But the best laid plans of mice and men often go awry. When the 90 minutes of write time was up we had to turn in our pieces to be judged. There are many possible ways this could have been accomplished, but the way chosen was to load your story onto your own personal flash drive, turn it into the contest coordinator to keep for several weeks while they figure out the winners.

Someone offered to let everyone use their flash drive and put all the stories onto one. I suspected a sabotage attempt. Mercedes aptly dubbed it the Syphilis Drive. That made me think of someone holding out their used Kleenex and saying “Hey, anyone else need to blow? I don’t want this to go to waste.”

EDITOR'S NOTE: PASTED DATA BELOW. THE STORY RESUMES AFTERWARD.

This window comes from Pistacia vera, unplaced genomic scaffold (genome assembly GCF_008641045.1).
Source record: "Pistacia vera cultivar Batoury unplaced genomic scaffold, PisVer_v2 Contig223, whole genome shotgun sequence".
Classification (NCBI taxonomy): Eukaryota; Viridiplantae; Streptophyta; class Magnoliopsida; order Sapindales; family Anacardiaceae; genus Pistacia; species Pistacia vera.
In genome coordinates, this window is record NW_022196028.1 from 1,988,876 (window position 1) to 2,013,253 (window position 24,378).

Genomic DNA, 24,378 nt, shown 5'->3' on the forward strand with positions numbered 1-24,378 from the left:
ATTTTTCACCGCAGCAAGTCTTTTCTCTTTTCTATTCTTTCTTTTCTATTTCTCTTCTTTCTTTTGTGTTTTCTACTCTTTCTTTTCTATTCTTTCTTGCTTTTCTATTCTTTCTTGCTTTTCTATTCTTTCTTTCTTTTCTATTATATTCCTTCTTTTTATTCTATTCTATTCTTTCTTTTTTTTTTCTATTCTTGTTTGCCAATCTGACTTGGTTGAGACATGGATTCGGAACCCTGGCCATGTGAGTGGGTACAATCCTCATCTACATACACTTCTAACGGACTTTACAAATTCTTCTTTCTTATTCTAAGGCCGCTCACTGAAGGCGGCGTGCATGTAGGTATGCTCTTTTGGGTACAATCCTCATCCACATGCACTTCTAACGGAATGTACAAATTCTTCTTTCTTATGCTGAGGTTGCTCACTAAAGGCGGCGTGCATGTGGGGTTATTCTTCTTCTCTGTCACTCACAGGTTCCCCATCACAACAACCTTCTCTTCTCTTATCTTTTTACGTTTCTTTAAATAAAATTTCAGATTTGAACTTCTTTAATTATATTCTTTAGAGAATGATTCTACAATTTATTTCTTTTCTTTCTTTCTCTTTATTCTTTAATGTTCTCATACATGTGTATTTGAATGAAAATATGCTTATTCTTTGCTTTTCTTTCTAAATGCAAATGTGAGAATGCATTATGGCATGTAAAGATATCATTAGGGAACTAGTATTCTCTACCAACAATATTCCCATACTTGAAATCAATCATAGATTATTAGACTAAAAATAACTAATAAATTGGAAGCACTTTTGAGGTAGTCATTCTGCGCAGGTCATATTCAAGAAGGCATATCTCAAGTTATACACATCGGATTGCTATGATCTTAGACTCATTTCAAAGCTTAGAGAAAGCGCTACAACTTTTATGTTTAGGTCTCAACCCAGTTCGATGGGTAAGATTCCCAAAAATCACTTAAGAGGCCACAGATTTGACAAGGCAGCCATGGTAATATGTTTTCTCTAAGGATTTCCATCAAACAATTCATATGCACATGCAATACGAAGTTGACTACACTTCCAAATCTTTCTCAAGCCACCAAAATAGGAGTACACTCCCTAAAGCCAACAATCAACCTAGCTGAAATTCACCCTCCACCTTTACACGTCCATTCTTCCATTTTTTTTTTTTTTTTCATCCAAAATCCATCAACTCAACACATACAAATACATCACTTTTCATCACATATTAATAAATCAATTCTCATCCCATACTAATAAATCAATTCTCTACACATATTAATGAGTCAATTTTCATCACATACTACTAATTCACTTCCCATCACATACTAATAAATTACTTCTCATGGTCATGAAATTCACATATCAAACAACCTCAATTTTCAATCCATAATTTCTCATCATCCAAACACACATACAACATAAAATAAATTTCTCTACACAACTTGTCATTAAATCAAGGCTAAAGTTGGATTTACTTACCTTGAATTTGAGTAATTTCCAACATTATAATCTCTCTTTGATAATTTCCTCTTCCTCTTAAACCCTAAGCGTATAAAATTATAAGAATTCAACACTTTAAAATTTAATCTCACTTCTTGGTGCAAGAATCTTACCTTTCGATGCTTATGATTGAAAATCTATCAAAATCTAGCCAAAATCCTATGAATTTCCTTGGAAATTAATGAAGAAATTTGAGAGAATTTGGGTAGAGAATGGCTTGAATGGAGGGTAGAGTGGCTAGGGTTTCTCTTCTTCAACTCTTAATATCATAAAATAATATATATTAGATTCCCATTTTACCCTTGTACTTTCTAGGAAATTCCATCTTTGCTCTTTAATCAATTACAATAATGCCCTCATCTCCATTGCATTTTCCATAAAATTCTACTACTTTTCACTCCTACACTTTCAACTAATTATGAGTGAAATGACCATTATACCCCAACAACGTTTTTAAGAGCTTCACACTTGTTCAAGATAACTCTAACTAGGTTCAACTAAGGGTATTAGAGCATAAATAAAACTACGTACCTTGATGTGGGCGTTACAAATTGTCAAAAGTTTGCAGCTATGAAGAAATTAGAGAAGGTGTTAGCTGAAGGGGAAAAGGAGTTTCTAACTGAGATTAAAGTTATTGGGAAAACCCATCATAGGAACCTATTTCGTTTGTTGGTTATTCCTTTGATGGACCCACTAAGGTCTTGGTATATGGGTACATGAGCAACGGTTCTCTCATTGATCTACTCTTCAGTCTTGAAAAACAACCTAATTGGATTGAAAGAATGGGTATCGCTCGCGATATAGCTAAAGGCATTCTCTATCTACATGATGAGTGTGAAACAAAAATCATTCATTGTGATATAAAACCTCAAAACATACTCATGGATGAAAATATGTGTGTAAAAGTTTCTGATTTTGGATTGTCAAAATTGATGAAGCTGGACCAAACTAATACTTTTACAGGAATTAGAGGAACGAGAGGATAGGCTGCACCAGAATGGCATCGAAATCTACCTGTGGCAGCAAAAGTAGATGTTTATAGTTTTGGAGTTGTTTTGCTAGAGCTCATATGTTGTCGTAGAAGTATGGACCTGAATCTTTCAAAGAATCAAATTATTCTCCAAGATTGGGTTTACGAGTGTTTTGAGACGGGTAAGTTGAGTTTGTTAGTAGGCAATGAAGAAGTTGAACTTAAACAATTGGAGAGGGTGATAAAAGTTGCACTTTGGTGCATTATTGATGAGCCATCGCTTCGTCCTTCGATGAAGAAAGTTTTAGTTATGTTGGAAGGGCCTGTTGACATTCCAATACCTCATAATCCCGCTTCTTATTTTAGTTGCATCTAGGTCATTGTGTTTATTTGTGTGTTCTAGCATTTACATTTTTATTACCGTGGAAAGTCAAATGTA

Flash drives. Yeah, I can picture the logistics planning meeting:

“How’re we gonna collect the contest entries?”

“Oh, I know. They can just turn in the Word files on their personal flash drives with no distinguishing personal features. I’ll give them back at some indeterminate time.”

“But… it seems that things could go a little wrong there. They might get lost; computer viruses are transmitted by flash drives; or people might have personal files or data on them…”

“Relax, we’re the government. What could go wrong?”

At least after the contest Mercedes and I had an epic Dance Battle in the parking lot. Video evidence was confiscated and destroyed in the interest of national security.

But it looked something like this:

Oh yeah, we won't know if we won for another few weeks, so stay tuned (all three of you)

Thursday, September 9, 2010

Turning the WIP into a Real Draft!

I did it!

For all of you wondering where I've been (yeah, all three of you) it's been an awesomely crazy end of the summer.